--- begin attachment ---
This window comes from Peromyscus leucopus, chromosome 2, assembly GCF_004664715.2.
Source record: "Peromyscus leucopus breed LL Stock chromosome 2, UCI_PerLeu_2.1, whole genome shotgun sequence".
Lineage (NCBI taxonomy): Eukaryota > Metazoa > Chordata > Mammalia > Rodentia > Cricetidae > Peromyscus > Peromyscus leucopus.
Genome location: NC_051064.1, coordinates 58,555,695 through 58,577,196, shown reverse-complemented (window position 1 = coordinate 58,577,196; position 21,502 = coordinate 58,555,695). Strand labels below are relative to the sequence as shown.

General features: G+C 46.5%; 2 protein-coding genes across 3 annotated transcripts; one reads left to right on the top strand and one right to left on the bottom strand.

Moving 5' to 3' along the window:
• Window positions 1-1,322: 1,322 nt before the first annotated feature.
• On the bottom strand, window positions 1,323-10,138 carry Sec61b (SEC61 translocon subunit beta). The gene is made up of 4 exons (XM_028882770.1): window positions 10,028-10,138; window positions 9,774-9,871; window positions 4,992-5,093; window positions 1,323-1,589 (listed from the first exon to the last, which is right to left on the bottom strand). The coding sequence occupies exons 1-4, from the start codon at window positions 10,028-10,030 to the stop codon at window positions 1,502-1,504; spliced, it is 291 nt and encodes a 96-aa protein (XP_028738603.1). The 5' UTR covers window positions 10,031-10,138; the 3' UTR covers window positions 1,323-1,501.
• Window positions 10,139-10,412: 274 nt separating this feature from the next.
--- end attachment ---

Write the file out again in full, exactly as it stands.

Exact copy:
This window comes from Peromyscus leucopus, chromosome 2, assembly GCF_004664715.2.
Source record: "Peromyscus leucopus breed LL Stock chromosome 2, UCI_PerLeu_2.1, whole genome shotgun sequence".
Lineage (NCBI taxonomy): Eukaryota > Metazoa > Chordata > Mammalia > Rodentia > Cricetidae > Peromyscus > Peromyscus leucopus.
Genome location: NC_051064.1, coordinates 58,555,695 through 58,577,196, shown reverse-complemented (window position 1 = coordinate 58,577,196; position 21,502 = coordinate 58,555,695). Strand labels below are relative to the sequence as shown.

General features: G+C 46.5%; 2 protein-coding genes across 3 annotated transcripts; one reads left to right on the top strand and one right to left on the bottom strand.

Moving 5' to 3' along the window:
• Window positions 1-1,322: 1,322 nt before the first annotated feature.
• On the bottom strand, window positions 1,323-10,138 carry Sec61b (SEC61 translocon subunit beta). The gene is made up of 4 exons (XM_028882770.1): window positions 10,028-10,138; window positions 9,774-9,871; window positions 4,992-5,093; window positions 1,323-1,589 (listed from the first exon to the last, which is right to left on the bottom strand). The coding sequence occupies exons 1-4, from the start codon at window positions 10,028-10,030 to the stop codon at window positions 1,502-1,504; spliced, it is 291 nt and encodes a 96-aa protein (XP_028738603.1). The 5' UTR covers window positions 10,031-10,138; the 3' UTR covers window positions 1,323-1,501.
• Window positions 10,139-10,412: 274 nt separating this feature from the next.